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The Sheffield United duo are happy to contemplate a return to the Championship. “I can’t wait to say goodbye to VAR,” says Barker. But despite the inequalities and the ownership structures and the insults (“On Twitter, fans from other clubs say: ‘Why were Sheffield United allowed in the league?’” says Woodworth), neither wants to wave the white flag in the Premier League.

Fans eating chips before the Premier League match between Sheffield United and Manchester City last AugustView image in fullscreen

‘I always feel that anyone can support a winning team,” says Woodworth. “It’s when things aren’t going well that you need your supporters, and that’s why we’re here. We’re here to support them when they need it, and they need it now.”

With that final sentiment, Woodworth captures the other consistent theme among the fans who spoke about the travails of themselves and their team: none were about to give up, from the Irish family who fly over every week to watch Sheffield United to the Brentford fans who have followed their team from League Two.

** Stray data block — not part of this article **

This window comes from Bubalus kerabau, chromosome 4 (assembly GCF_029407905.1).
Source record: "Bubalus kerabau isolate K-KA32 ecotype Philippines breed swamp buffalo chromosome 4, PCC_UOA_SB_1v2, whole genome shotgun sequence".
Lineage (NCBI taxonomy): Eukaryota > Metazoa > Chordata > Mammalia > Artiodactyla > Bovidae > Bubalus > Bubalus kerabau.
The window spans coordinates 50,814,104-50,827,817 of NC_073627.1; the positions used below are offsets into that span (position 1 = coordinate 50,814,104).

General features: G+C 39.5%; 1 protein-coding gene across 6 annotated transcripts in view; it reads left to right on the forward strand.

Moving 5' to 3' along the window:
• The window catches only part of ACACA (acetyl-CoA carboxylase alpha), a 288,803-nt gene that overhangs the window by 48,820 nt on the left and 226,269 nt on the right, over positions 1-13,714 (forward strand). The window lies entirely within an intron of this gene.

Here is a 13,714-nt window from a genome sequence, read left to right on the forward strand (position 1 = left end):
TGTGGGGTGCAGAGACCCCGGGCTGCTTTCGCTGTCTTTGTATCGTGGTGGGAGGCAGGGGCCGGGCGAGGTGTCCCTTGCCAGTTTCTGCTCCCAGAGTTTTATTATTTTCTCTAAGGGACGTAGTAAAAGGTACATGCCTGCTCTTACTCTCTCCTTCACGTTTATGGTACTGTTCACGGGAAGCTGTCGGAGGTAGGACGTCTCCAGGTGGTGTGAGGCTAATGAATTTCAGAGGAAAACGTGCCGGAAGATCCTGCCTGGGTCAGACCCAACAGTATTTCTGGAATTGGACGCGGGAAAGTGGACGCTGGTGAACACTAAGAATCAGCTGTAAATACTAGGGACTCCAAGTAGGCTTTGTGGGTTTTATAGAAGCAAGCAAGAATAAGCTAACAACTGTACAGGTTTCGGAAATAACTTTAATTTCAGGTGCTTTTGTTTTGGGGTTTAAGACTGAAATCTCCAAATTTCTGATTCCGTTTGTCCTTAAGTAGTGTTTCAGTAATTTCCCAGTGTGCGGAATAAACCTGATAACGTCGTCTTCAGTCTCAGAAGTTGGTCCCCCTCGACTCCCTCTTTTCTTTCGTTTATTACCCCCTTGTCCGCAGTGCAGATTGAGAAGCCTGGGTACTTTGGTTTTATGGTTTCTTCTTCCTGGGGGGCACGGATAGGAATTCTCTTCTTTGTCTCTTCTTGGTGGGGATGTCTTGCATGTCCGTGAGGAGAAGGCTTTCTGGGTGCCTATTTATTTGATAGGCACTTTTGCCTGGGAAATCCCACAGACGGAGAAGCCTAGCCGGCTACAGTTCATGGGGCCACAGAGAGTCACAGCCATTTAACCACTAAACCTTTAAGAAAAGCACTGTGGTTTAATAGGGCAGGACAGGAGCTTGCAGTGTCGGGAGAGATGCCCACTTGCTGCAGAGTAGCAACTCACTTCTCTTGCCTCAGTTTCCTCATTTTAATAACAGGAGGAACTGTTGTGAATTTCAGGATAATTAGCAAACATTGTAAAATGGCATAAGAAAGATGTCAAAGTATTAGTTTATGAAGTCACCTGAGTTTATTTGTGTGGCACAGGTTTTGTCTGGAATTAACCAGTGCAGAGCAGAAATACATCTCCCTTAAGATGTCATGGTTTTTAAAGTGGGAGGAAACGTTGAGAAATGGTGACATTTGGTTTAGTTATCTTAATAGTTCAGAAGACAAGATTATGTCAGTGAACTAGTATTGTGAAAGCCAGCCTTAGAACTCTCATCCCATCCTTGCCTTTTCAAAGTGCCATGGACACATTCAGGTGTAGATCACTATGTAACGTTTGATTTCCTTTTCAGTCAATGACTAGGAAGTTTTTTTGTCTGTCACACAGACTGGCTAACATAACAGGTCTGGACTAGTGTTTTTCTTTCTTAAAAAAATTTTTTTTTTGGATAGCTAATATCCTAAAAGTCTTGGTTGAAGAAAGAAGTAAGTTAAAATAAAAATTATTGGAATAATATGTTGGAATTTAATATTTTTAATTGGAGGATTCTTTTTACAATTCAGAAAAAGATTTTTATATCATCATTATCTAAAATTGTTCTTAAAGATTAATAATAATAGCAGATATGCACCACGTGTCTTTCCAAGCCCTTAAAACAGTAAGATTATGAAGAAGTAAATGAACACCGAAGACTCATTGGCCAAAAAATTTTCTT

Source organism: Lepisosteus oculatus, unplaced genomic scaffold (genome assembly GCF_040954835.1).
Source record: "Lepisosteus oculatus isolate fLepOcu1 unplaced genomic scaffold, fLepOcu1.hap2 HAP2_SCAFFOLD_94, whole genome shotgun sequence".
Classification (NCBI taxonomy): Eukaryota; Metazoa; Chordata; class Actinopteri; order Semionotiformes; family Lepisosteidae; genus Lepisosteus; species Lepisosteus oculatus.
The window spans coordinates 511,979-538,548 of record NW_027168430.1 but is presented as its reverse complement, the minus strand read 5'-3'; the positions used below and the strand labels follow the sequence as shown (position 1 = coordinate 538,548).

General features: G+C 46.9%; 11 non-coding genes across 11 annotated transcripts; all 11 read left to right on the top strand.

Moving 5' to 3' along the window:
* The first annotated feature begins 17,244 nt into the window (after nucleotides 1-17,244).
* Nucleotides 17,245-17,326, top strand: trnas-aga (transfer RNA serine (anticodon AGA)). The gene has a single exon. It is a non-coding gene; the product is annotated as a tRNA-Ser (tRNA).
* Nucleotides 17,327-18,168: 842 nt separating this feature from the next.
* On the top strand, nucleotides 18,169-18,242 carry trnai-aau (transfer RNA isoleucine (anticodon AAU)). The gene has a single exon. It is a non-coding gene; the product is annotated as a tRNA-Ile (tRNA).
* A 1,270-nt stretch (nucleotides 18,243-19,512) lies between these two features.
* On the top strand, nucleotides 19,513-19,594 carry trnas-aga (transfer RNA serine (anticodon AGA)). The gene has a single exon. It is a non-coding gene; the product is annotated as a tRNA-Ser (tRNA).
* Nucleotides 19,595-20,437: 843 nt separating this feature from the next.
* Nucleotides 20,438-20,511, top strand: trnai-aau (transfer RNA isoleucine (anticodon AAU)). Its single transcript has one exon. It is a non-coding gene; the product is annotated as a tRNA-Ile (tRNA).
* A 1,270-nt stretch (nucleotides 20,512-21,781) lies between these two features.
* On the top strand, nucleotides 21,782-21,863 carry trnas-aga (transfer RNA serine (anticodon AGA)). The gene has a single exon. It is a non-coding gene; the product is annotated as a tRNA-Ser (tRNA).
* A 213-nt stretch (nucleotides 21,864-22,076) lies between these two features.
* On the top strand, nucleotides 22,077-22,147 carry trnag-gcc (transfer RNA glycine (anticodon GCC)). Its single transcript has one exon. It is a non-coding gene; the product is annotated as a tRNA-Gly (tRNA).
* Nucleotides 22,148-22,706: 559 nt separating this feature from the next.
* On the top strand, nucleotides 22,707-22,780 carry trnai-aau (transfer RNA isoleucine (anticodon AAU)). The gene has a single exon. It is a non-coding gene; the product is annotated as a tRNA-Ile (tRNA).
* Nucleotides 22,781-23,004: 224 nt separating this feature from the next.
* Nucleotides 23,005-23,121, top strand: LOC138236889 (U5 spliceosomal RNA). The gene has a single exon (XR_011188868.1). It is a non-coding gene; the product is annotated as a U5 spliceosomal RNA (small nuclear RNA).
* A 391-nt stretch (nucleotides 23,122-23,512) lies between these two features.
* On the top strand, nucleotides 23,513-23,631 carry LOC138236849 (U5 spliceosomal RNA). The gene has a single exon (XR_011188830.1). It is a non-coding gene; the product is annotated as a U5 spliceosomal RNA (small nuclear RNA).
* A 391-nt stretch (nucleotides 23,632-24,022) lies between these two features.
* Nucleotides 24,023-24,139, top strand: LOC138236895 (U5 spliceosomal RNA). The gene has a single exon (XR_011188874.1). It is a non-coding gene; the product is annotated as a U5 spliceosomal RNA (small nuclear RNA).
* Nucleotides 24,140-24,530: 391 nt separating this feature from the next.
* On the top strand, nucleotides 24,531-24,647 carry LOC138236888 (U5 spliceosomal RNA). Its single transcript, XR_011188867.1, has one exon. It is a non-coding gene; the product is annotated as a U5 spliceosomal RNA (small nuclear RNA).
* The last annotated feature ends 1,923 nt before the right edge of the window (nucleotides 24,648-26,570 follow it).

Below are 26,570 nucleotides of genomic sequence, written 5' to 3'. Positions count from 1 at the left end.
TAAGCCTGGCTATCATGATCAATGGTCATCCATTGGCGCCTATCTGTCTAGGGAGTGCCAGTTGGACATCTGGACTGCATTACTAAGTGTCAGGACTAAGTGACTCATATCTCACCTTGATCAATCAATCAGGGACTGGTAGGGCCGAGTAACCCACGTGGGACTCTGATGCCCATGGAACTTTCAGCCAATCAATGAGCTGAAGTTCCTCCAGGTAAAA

“We’ve gone through years and years and years of watching the team in places like Workington and Rochdale, Darlington on a Tuesday night – we’ve done all that,” says Bees supporter Alan Gilding, who took a philosophical approach to his team’s recent struggles in the top flight.

“We’re just going to enjoy this as long as it lasts. It’s nice to know that we’re up there getting the money as well as the prestige that goes with it but it wouldn’t worry me unduly if we ended back in the Championship.”

Jock Stein said that football without fans is nothing. Much of the time it can feel as if those who run the game have forgotten that. But the psychology of the loyal supporter is complex: an unconditional love nurtured as much by disappointment as by joy. The sense from a snapshot taken on one Premier League weekend is that, despite everything, the fans aren’t going anywhere. Like the dude, they abide.